Widespread unrest in China on the scale of the 1989 Tiananmen Square uprising is still unlikely, but there are hundreds of smaller protests, strikes and confrontations across the country every month, leaving open the possibility that — under the right circumstances — a broad insurrection against the Communist Party could be triggered.
How would China’s leaders then respond?
To find out, Wikistrat engaged 50 of its subject-matter experts to roleplay the deliberations of the Politburo Standing Committee at a time of nationwide unrest in an online, crowdsourced simulation.
If faced with turmoil at home, China will attempt to build nationalistic fervor by pointing to “ominous” outside forces seeking to drag the country back to the past. Stirring up trouble in the South China Sea is the most obvious way to accomplish this.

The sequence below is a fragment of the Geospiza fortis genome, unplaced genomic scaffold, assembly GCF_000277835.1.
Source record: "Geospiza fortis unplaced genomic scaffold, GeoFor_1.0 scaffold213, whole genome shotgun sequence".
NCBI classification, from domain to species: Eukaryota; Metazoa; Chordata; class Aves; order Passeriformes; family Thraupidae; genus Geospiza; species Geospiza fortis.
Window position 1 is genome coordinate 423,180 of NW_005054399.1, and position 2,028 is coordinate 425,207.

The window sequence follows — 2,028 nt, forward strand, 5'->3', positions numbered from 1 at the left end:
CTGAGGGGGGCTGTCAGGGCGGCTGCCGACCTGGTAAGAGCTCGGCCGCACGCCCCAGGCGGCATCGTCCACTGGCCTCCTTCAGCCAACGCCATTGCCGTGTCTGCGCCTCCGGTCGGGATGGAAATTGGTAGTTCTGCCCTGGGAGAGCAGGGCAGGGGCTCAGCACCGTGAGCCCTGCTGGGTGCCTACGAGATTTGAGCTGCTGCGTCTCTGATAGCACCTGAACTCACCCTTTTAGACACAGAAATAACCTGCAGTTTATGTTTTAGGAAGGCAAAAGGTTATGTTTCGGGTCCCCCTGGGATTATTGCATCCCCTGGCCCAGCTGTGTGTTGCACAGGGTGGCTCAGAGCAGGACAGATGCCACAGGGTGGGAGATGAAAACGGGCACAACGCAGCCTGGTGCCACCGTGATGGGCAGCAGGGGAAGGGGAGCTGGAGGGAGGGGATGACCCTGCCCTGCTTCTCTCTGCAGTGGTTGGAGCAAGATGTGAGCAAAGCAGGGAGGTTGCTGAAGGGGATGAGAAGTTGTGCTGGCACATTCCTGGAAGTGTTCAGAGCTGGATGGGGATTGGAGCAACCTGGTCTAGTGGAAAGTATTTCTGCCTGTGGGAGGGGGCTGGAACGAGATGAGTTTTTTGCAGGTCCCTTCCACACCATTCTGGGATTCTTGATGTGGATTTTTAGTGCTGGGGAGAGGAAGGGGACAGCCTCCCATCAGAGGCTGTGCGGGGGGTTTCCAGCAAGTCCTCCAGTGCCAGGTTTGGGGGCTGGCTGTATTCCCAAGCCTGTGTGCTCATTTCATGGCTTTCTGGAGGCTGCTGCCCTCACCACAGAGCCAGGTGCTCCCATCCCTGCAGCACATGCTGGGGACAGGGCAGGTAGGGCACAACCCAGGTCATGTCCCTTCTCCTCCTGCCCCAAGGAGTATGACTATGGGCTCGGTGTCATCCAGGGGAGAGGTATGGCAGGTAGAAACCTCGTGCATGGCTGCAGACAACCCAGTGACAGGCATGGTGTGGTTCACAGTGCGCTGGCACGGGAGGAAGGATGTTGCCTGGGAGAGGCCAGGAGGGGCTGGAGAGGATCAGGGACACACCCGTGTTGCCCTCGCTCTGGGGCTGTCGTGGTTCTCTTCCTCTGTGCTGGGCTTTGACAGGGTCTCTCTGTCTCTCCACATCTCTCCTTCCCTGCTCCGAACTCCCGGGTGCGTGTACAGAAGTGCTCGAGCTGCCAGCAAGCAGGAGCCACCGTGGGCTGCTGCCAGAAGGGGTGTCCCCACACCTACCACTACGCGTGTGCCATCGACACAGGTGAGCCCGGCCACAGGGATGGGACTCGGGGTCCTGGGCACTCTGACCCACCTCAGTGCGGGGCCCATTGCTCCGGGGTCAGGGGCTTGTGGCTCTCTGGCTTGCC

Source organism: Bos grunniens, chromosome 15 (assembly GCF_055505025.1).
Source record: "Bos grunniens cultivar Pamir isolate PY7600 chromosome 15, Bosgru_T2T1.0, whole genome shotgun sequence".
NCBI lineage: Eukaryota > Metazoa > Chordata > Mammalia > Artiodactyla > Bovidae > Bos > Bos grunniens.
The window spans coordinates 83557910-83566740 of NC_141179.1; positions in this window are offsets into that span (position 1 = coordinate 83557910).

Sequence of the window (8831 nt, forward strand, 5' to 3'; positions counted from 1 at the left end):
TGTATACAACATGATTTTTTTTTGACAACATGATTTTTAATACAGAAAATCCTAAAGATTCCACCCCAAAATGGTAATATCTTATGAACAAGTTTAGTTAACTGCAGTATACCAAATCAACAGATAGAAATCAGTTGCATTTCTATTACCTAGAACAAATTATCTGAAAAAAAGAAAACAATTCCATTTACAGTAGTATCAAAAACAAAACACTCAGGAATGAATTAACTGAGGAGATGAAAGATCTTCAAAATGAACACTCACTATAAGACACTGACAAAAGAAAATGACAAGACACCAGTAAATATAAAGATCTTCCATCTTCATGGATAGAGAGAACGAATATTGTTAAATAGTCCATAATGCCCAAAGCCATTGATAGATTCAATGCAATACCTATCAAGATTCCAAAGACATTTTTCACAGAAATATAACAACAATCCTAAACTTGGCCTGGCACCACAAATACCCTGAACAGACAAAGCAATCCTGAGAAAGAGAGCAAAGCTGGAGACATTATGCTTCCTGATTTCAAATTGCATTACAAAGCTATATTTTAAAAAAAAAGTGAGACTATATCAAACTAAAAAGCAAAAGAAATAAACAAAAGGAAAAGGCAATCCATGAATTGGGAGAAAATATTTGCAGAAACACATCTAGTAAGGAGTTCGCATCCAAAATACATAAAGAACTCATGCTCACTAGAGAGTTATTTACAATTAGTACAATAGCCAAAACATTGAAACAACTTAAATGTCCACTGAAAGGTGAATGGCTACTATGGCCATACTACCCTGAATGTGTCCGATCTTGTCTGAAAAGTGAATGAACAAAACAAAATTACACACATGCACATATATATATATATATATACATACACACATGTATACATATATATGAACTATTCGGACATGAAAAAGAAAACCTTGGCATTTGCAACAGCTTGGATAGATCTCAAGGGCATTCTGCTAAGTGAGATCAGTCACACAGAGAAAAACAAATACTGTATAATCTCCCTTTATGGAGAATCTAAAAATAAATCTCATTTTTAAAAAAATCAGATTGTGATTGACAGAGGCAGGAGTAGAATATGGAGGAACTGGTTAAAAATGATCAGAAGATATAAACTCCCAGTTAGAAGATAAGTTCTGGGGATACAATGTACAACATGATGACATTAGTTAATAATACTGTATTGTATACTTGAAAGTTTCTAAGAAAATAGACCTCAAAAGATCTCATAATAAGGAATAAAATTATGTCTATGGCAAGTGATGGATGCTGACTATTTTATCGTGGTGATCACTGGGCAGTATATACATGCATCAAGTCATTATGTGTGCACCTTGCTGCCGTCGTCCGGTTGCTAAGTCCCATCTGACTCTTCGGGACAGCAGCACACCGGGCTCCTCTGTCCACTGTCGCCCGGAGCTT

The quicker the party responds to unrest, the better. Immediately meeting some demands, like increasing funding for education, relaxing press censorship or lifting restrictions on protests, could defuse the situation and prevent worse outcomes.
Wikistrat’s simulation suggests that Chinese leaders are more likely to make empty gestures in an attempt to placate protesters than pursue actual policy changes.
Media suppression is the government’s number-one focus, but its ability to control communications is far more limited than in the past. As one analyst put it, “Protest in the 21st century is more than just people crowding and shouting in a public square.”
Globalization works in the CCP’s favor. The more interdependence between the Chinese economy and the global economy, the more freedom of action it gives the Party. The longer the crisis goes on, the more economic pain is inflicted on Western economies, and the fewer options Europe and the United States will have to do anything but support the Communist government.
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